For nearly two decades, Alinea has ranked as one of the best restaurants in the United States. A mainstay at the top of nearly every restaurant awards list in existence, the Midwest’s temple of gastronomy stands as Chicago’s only Michelin three-star restaurant and a pilgrimage site for diners around the world.
Alinea’s wildly creative menus and dining experiences spring from the mind of chef Grant Achatz (whose Chef’s Table episode is must-see TV). Achatz has spun the restaurant’s success into the Alinea Group, which now includes fellow restaurants Next, Roister, St. Clair Supper Club and award-winning bars The Aviary and The Office.
As Wine Director for The Alinea Group (his second stint with the company), Jon Leopold oversees the beverage programs at these highly influential, much-imitated restaurants. He’s also charged with matching the excellence, unpredictability and thoughtfulness of each kitchen’s culinary feats step-for-step with a wine program that achieves similar heights.
For our inaugural Annotated Pairings feature, The New Wine Review sat down with Leopold who walked us through Alinea’s current tasting menu and explained his thinking behind each course’s pairings.
Note: Alinea offers three different pairing levels with its tasting menu: Standard ($155), Reserve ($245) and Alinea ($395). Leopold discusses the Alinea-level pairings below.
Dish: Communal: Floral, Summer, Garden
Wine Pairing: Laurent-Perrier, The Alinea Group Cuvée Rosé, Pinot Noir, Champagne, France, NV
“The gallery experience starts at a big communal table that’s kind of a Willy Wonka floral garden with little set pieces. There are all these little bites set out. Lots have green vegetable notes. Fava bean and black garlic parmesan spiral. Salad with caramelized raspberry vinaigrette. Fresh garden flavors. There’s char roe. So we need something that works with all of these and is particularly great with a couple of them.
That vinaigrette and that char roe lend to rosé. And we’ve poured Laurent-Perrier’s cuvée rosé for years. It’s a pretty impactful, 100% Pinot Noir, more red fruit-driven style of Champagne that plays off the raspberry notes.”
Dish: Affettatrice: Peach, Hyssop, Country Ham
Cocktail Pairing: Adonis and The Debutante
“We then invite guests into the kitchen and serve them what’s almost like peach cobbler with country ham caramel. This ham is right up there with jamon iberico or the best prosciutto. This has U.S. southern influences, so we thought of bourbon or Southern Comfort. But the ham led us to think of Spain, where they drink sherry and vermouth with ham.
I remembered this old, classic cocktail from the Waldorf-Astoria in the 1880s called the Adonis. It’s an even split of fino sherry, sweet vermouth, and orange bitters. Stirred, very simple, low alcohol, which also helps, because with these pairings, you’re drinking a ton of wine.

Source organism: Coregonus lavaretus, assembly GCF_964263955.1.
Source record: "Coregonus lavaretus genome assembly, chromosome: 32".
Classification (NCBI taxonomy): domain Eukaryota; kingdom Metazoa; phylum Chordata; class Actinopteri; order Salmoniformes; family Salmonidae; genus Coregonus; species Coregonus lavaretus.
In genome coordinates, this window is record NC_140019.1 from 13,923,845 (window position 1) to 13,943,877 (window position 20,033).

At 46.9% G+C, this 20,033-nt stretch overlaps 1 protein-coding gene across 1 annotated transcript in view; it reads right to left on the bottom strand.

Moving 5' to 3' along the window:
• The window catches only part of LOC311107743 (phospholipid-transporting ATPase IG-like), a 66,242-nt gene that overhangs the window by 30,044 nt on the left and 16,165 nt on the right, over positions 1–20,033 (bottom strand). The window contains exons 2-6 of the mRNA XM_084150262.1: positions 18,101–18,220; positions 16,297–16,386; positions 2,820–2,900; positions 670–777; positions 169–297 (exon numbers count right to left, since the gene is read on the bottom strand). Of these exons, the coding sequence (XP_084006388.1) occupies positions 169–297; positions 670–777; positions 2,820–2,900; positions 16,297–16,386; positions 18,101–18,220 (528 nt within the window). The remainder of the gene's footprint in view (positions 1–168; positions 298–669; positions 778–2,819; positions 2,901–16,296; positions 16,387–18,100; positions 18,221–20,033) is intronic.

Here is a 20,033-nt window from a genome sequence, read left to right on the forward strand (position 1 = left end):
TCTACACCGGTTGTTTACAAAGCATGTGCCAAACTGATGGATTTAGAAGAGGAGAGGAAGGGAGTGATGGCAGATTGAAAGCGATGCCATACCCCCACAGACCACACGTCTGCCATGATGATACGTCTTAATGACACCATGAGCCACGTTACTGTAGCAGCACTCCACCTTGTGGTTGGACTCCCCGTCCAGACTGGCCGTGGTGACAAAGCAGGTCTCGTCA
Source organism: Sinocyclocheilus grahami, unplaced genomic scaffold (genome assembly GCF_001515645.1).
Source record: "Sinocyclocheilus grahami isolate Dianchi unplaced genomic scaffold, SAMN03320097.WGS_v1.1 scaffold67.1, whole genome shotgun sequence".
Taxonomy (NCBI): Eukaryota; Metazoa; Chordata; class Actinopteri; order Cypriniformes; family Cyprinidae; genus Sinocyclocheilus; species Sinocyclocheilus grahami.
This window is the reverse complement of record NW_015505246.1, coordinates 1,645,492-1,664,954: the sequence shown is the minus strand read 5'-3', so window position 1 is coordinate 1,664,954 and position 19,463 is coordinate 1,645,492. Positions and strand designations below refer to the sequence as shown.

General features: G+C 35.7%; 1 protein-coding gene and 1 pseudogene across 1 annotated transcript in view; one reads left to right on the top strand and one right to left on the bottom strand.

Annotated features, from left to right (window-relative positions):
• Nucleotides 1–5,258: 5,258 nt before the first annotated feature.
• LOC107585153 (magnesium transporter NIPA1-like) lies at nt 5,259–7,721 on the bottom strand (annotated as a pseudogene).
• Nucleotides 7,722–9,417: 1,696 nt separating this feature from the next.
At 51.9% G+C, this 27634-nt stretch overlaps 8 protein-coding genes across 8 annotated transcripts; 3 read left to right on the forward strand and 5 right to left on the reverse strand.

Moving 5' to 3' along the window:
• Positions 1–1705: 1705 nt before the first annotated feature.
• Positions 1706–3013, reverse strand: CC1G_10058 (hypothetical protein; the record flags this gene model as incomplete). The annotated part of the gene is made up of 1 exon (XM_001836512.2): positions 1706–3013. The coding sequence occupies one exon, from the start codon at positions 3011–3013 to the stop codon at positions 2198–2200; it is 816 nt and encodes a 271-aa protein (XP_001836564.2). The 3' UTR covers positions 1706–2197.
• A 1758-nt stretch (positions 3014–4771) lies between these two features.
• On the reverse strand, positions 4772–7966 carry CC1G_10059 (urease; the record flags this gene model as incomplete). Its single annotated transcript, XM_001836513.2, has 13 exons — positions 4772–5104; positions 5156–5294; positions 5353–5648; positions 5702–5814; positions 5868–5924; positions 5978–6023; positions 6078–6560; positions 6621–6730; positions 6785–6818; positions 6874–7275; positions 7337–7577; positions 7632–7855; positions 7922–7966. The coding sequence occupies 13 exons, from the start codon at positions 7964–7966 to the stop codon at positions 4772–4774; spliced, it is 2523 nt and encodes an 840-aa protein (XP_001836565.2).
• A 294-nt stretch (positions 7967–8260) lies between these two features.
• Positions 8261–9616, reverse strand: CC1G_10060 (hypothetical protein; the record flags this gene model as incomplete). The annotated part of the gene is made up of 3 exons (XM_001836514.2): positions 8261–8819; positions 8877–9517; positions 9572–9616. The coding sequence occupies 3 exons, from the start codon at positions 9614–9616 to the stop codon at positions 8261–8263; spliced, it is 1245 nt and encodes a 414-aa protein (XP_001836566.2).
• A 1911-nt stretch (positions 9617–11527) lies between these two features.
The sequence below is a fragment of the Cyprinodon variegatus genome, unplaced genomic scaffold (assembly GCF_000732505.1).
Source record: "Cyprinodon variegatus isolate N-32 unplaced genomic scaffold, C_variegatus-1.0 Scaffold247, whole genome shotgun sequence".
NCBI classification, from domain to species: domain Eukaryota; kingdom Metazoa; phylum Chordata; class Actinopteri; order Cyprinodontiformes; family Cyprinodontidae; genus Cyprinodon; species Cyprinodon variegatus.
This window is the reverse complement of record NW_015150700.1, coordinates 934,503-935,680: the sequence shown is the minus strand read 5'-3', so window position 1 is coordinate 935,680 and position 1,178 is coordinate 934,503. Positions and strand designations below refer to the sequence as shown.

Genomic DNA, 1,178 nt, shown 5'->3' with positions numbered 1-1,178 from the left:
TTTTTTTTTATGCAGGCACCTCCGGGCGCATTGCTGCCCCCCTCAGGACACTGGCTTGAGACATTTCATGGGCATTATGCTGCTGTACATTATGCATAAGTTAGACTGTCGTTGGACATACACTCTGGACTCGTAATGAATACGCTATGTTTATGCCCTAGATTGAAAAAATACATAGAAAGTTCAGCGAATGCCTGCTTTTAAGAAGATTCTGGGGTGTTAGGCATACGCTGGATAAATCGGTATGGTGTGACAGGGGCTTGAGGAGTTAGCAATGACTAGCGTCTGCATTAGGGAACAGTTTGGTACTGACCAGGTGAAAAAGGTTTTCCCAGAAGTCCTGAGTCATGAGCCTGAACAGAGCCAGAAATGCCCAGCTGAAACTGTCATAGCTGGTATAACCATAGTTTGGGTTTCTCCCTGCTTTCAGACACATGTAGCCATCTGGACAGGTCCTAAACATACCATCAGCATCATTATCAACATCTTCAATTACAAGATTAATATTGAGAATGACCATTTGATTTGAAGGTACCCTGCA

We messed around with it a little bit, so for fino, we did amontillado sherry—Lustau Los Arcos—two different sweet vermouths with Punt e Mes, as well as Alessio Chinato. Then we use peach instead of orange bitters and mist the glass with a shrub called Southern Decadence and add a little saltwater to pick up on the ham.”
Dish: Nacre: Ostera, Mussel, Lychee
Wine Pairing: Krug, Champagne, France, 2008
“This is a caviar course. We’ve done interesting things with caviar in the past, but this is just out of the tin from Thomas Keller’s caviar company. It has some tropical flavors underneath, lychee gelee. There are elements of tapioca and vanilla. It comes in a plate that’s meant to fit in your hands and has that mother-of-pearl sheen to it.
We went pretty classic here and focused on a fuller-bodied style of Champagne like Krug, something with a significant amount of Pinot Noir to play off the lychee and something a little more toasty to hit the vanilla notes.
The Krug carries through to the next course, as well.”
Dish: Green Almond
Wine Pairing: Krug, Champagne, France, 2008 (continued from prior course)
“The green almond is white gazpacho, cucumber, grape, olive oil almonds. And it’s literally one bite. It goes pretty fast.”
Dish: Hot Potato: Cold Potato, Black Truffle, Parmesan
Wine Pairing: Camille Giroud, Chardonnay, Corton-Charlemagne Grand Cru, Burgundy, France, 2019
“Chef hates the idea of signature dishes, but if he didn’t this would be one; it’s been around most of Alinea’s 18 years.
This is a single bite. It’s a little wax bowl with a pin sticking up through it with a very hot Yukon gold potato sphere. On top of that sphere is a butter-poached slice of black truffle. Also on the pin are butter, chive, and Parmigiano Reggiano cheese. The guest pulls the pin out and everything falls into soup. It’s a shot, and guests are asked to eat it as fast as possible.
This is a Burgundy course. When you’ve got potato, truffle and cheese, Burgundy is the right answer. We’ll do red or white—there are lots of ways to play against the truffle. So you need something with a little more tannin or acid to match up with the fat and parmesan in the soup. We wanted a white wine for the balance of the menu.”
Dish: Plume: Atlantic Sea Bass, Crisps, Ashed Onion Dip, Mint
Beer Pairing: Art History Brewing, Varitace, Czech-Style Dark Lager, Geneva, Illinois
“This is basically fish and chips (or crisps). The potato chips, onion dip, and black bass pushed us toward beer. But anytime we do beer or sake, we have to nail it because people come in wanting wine. Otherwise, it’s not a trust-building experience for the guest.
Art History here in Chicago focuses on Czech-style beers. You’ve got all those allium flavors from what’s like a sour cream-and-onion dip, essentially, with charred onion ash on top. You’ve got these potato chips with like a malted vinegary powder on them, and you get some of that cigar and cedar wood smoke.
We’re using the multi-richness of a dark lager to match with some of these more assertive flavors. But at the same time, it’s still a lager. It looks very rich in the glass, but it’s only 4. 8 percent alcohol. So it’s still pretty light and refreshing.”